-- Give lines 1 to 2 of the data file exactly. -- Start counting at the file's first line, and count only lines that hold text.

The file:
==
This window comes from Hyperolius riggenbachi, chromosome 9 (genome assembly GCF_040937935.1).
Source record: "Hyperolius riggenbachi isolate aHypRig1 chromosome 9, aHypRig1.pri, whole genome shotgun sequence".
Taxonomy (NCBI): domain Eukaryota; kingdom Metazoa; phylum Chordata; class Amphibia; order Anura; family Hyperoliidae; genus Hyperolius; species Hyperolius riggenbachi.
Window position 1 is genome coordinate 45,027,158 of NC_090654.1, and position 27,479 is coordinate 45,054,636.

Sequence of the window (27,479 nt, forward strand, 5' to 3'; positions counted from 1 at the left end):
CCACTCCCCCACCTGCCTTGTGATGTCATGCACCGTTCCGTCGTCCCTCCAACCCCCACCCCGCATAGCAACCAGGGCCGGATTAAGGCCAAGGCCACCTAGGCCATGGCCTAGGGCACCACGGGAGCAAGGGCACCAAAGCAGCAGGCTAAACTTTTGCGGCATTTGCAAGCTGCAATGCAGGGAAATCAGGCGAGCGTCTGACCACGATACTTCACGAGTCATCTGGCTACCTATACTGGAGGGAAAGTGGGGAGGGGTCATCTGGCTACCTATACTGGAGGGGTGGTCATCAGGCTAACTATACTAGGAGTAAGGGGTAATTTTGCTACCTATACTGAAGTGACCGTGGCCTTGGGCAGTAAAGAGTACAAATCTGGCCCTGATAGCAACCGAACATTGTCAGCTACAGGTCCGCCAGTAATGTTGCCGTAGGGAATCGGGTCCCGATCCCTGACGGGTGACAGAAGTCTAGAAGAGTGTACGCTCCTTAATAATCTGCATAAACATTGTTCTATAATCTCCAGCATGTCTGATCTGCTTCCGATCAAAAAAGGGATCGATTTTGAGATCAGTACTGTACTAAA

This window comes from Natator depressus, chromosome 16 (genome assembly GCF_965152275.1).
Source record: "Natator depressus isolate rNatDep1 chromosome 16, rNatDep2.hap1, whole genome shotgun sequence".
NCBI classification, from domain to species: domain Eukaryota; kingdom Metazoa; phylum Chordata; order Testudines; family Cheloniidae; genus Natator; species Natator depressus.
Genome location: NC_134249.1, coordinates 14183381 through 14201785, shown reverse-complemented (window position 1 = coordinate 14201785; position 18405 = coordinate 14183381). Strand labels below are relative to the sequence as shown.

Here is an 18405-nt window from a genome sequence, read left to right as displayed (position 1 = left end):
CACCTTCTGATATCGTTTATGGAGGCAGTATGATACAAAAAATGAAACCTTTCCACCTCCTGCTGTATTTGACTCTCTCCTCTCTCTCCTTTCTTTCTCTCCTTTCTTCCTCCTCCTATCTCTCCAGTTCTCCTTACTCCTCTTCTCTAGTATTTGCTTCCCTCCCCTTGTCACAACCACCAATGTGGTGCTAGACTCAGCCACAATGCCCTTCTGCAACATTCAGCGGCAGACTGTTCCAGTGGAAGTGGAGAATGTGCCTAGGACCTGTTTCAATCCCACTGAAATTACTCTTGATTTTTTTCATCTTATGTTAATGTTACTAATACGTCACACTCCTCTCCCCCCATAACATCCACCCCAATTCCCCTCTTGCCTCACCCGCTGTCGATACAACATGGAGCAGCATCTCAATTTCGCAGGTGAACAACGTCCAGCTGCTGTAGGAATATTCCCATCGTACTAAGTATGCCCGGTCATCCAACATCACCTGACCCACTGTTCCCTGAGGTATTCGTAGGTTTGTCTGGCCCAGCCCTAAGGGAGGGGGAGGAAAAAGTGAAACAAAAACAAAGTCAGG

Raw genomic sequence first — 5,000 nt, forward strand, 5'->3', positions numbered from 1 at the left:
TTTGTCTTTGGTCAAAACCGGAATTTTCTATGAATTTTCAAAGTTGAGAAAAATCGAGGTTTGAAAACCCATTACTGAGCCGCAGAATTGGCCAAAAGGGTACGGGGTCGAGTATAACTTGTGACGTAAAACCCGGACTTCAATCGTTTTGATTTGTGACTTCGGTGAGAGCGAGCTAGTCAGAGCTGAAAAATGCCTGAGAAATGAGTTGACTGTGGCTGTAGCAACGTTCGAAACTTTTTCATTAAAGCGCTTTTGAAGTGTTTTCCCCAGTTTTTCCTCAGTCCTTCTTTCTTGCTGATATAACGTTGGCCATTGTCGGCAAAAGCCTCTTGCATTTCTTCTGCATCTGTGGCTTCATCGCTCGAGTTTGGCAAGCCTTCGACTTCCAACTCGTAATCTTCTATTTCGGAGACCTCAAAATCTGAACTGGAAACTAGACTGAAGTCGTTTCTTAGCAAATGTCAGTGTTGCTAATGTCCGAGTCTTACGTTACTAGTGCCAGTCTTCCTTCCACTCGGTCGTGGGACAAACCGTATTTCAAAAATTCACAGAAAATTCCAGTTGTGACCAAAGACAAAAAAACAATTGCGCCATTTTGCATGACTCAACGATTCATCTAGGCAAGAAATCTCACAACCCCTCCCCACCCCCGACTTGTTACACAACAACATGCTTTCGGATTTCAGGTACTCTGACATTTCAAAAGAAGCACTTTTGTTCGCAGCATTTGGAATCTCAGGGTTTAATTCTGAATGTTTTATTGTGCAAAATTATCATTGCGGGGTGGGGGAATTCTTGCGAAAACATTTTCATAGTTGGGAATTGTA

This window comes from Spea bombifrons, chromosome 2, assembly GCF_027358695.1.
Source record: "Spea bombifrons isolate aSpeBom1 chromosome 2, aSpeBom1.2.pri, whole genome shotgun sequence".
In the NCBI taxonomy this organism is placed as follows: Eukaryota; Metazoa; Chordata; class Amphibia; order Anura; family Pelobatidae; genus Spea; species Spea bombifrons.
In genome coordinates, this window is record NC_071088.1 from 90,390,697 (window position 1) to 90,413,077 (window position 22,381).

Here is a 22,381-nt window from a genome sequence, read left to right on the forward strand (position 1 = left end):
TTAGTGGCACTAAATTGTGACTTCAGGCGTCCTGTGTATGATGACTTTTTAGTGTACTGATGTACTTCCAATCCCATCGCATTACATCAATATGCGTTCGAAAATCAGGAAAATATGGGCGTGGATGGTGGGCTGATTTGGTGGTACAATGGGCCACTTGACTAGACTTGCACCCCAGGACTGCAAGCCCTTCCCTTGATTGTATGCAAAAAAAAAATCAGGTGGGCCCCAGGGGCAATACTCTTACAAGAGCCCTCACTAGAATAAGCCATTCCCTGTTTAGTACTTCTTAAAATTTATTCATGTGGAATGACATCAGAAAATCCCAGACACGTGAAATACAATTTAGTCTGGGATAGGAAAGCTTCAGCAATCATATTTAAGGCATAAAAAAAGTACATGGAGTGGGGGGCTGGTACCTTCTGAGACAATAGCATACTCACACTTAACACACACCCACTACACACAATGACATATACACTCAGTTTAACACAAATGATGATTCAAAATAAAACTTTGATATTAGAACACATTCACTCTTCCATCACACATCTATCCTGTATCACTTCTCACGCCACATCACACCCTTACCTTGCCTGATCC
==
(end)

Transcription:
This window comes from Hyperolius riggenbachi, chromosome 9 (genome assembly GCF_040937935.1).
Source record: "Hyperolius riggenbachi isolate aHypRig1 chromosome 9, aHypRig1.pri, whole genome shotgun sequence".